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Third-place finisher roils Brazil presidential campaign

Third-place finisher roils Brazil presidential campaign
Brazilian presidential candidates Marina Silva and Aecio Neves greet each other in Rio de Janeiro before their last TV debate, on Oct. 2. Silva finished third in the first-round voting three days later. (Yasuyoshi Chiba / AFP/Getty Images)

The former front-runner in Brazil's presidential campaign shook up the race again Thursday when she unexpectedly withheld an endorsement for center-right candidate Aecio Neves, who is challenging incumbent Dilma Rousseff.

Marina Silva had turned the race on its head this summer when she stepped in to take the place of the Socialist Party candidate, who was killed in a plane crash. After a brief reign as front-runner, she was reduced to the role of spoiler when she finished third in the election's first round, on Sunday.

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But on Thursday, she appeared to step back from even that position when she canceled plans to announce an endorsement, which had been expected to be for Neves. She said she needed more commitments from the candidate, who will take on Rousseff in an Oct. 16 runoff.

"Alliances and coalitions are a big part of Brazilian politics, and it's very important for Neves to get Silva's support and to have her with him on TV and at campaign stops, since he needs around 60% of her voters to win," said David Fleischer, a political scientist at the University of Brasilia. "If Marina stays away, she may be able to reinforce that she doesn't play by the old rules of Brazil politics, but if she supports him and he wins, she gets influence and maybe a position in the new administration."

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Rousseff received 42% of the votes in the first-round balloting, with her strongest support coming from the poor. Neves, a Social Democrat, came in second with 34%, with his heaviest backing coming from Brazil's wealthier regions. Voting is mandated by law in Brazil, although nearly a third of eligible voters failed to show up at the polls, or instead cast ballots for no one.

Long an outsider in Brazilian politics since she left the ruling Workers' Party in 2008, Silva formed a brief marriage of convenience with the Socialist Party to run for vice president, but the election was upended when candidate Eduardo Campos died in a plane crash and Silva surged to the head of the polls, only to quickly drop back into third place.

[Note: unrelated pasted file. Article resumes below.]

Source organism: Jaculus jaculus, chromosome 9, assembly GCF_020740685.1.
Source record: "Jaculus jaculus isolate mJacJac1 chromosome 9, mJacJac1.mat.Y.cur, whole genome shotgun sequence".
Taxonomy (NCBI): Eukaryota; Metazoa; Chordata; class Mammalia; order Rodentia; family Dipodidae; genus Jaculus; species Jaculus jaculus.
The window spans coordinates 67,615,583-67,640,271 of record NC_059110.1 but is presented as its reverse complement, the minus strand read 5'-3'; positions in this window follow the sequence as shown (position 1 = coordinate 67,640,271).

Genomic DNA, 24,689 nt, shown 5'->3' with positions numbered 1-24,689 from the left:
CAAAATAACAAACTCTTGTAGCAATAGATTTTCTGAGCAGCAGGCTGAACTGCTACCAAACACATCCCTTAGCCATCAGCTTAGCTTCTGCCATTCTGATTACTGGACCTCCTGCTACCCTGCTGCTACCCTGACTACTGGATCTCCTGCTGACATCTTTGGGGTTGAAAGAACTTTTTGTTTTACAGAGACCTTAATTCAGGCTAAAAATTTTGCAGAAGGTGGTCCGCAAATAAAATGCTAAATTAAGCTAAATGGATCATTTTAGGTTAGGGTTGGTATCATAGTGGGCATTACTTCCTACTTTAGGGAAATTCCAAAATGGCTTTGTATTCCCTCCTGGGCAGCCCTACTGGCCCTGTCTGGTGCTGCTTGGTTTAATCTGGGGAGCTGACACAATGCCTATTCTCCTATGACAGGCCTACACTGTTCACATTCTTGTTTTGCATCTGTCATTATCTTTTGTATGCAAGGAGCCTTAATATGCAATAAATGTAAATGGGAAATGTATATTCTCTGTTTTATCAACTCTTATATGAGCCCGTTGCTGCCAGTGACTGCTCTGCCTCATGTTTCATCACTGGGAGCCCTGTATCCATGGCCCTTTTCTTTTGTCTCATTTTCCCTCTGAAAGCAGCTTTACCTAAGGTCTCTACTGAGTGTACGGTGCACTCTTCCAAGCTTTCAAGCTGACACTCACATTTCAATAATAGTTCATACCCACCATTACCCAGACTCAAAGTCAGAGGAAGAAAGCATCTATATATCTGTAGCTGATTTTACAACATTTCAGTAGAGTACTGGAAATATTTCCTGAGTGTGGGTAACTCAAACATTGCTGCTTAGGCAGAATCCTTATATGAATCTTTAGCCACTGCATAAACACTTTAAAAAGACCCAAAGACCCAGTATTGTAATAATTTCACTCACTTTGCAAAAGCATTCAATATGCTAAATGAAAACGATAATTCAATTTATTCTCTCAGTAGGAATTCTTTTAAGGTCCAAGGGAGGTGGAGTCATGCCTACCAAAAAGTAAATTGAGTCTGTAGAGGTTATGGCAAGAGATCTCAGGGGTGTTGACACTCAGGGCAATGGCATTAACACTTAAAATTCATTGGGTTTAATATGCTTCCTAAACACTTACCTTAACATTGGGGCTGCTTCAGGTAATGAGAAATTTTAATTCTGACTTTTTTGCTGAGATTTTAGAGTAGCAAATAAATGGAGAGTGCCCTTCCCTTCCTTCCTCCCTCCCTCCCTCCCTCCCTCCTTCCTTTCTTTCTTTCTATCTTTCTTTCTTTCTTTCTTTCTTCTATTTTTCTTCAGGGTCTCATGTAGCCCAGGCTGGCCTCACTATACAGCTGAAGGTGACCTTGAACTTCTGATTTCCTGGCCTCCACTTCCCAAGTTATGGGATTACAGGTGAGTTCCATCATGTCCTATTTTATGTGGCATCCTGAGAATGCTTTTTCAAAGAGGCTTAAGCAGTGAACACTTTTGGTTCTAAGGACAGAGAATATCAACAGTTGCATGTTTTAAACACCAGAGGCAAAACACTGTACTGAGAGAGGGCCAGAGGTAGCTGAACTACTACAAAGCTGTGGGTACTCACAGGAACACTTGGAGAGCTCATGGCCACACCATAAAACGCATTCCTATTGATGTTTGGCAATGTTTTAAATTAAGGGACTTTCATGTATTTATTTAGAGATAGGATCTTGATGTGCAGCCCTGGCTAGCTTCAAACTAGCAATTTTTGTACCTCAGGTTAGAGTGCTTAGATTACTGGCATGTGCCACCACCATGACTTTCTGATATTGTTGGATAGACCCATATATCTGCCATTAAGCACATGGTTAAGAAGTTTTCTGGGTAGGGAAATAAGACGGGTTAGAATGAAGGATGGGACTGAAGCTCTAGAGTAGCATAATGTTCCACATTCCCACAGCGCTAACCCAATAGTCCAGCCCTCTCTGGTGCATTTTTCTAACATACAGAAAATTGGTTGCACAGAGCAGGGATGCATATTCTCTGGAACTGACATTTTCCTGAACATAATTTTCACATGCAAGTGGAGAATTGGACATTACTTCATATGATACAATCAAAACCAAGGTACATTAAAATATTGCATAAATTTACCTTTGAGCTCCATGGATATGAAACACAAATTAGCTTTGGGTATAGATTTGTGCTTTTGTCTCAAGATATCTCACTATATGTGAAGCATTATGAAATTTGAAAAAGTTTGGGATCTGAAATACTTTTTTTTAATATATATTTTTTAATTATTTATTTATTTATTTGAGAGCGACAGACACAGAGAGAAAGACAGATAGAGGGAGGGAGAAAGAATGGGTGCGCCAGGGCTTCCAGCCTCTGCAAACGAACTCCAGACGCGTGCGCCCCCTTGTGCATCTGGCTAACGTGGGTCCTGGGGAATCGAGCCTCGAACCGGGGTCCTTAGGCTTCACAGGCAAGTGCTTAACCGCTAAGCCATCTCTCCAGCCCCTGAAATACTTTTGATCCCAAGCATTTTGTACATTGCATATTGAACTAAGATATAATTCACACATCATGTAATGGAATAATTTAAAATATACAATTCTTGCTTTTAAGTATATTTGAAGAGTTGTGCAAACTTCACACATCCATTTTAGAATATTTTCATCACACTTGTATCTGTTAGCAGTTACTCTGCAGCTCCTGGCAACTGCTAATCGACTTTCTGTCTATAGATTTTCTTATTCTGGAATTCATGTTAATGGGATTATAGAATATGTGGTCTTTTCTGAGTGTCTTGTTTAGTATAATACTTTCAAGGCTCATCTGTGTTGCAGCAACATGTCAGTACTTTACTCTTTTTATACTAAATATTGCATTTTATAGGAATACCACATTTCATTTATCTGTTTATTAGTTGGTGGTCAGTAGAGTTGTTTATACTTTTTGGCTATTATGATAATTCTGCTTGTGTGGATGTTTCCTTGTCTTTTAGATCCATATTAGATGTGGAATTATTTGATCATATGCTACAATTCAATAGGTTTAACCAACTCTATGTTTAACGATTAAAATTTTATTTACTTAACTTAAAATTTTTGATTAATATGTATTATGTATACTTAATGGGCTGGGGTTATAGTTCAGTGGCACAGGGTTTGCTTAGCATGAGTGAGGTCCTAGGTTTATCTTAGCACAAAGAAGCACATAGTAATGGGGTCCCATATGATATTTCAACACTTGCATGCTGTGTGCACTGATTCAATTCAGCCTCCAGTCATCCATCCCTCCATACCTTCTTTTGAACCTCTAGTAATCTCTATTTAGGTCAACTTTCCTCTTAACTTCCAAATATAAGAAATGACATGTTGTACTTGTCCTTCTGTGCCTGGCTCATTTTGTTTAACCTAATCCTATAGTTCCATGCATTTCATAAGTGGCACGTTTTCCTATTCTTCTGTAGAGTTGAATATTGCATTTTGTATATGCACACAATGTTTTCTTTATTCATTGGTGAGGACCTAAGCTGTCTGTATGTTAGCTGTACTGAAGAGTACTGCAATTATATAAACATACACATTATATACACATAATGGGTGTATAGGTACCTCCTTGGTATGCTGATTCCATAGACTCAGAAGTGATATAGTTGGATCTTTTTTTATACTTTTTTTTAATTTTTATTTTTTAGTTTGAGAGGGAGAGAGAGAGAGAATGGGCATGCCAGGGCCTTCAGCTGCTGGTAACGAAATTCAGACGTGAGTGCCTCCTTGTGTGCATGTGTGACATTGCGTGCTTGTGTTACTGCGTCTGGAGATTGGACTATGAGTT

In a statement released Tuesday, Silva said she would meet with allies to form a position on second-round support. But having delayed that decision, she may demand that Neves pivot to the left on issues such as support for rural social movements and indigenous rights, and that he retract a proposal to try minors as adults, according to statements made by her advisors in Brazilian media and a document published on her Sustainability Network website.

"The participation of each of our parties in the runoff round should reflect the necessity for changes," she wrote, "and should not give up on explicit commitments and objectives."

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Neves has already secured the support of the Socialist Party, if not of Silva, as well as the Green Party and the Social Christian Party.

"From now on, this isn't a candidacy that belongs to my party," Neves said in a statement. "It becomes the candidacy of the broad desire for change."

The left-wing Socialism and Freedom Party declined to support anyone explicitly but made it clear it opposes Neves.

Brazil's complex political system is marked by constantly shifting and sometimes unwieldy alliances, and 28 parties earned a spot in Congress in Sunday's elections. All major candidates, including Silva, support some kind of reform of the political system but have struggled for over a decade to garner congressional support.

On Wednesday, Rousseff reaffirmed her plan to call a national plebiscite on political reform while appealing to base voters in the poor northeastern state of Paraiba.

"Brazil needs political reform," said Rousseff, whose party has governed Brazil since 2003. "No one has the strength to reform politics without popular participation and a plebiscite."

Bevins is a special correspondent

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